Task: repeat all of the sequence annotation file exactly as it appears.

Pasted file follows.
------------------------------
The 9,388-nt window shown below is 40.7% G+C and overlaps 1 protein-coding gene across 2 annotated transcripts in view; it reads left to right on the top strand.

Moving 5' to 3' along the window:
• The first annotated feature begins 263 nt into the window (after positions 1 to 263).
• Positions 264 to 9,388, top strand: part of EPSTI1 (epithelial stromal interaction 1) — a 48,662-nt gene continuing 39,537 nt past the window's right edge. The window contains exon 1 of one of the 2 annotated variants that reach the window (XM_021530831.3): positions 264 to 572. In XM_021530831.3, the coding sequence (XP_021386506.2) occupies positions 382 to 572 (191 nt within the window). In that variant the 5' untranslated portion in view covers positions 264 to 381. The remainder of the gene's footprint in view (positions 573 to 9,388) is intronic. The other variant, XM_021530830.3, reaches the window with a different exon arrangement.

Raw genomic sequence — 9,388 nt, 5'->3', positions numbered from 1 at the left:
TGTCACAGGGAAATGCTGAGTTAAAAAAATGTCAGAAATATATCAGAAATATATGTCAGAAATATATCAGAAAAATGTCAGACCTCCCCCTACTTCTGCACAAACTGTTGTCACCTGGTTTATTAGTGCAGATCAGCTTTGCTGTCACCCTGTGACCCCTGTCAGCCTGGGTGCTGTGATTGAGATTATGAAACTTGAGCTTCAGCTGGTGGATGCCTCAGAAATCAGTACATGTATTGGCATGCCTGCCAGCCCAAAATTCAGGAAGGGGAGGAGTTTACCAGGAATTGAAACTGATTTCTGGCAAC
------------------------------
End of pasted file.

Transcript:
The 9,388-nt window shown below is 40.7% G+C and overlaps 1 protein-coding gene across 2 annotated transcripts in view; it reads left to right on the top strand.

Moving 5' to 3' along the window:
• The first annotated feature begins 263 nt into the window (after positions 1 to 263).
• Positions 264 to 9,388, top strand: part of EPSTI1 (epithelial stromal interaction 1) — a 48,662-nt gene continuing 39,537 nt past the window's right edge. The window contains exon 1 of one of the 2 annotated variants that reach the window (XM_021530831.3): positions 264 to 572. In XM_021530831.3, the coding sequence (XP_021386506.2) occupies positions 382 to 572 (191 nt within the window). In that variant the 5' untranslated portion in view covers positions 264 to 381. The remainder of the gene's footprint in view (positions 573 to 9,388) is intronic. The other variant, XM_021530830.3, reaches the window with a different exon arrangement.

Raw genomic sequence — 9,388 nt, 5'->3', positions numbered from 1 at the left:
TGTCACAGGGAAATGCTGAGTTAAAAAAATGTCAGAAATATATCAGAAATATATGTCAGAAATATATCAGAAAAATGTCAGACCTCCCCCTACTTCTGCACAAACTGTTGTCACCTGGTTTATTAGTGCAGATCAGCTTTGCTGTCACCCTGTGACCCCTGTCAGCCTGGGTGCTGTGATTGAGATTATGAAACTTGAGCTTCAGCTGGTGGATGCCTCAGAAATCAGTACATGTATTGGCATGCCTGCCAGCCCAAAATTCAGGAAGGGGAGGAGTTTACCAGGAATTGAAACTGATTTCTGGCAAC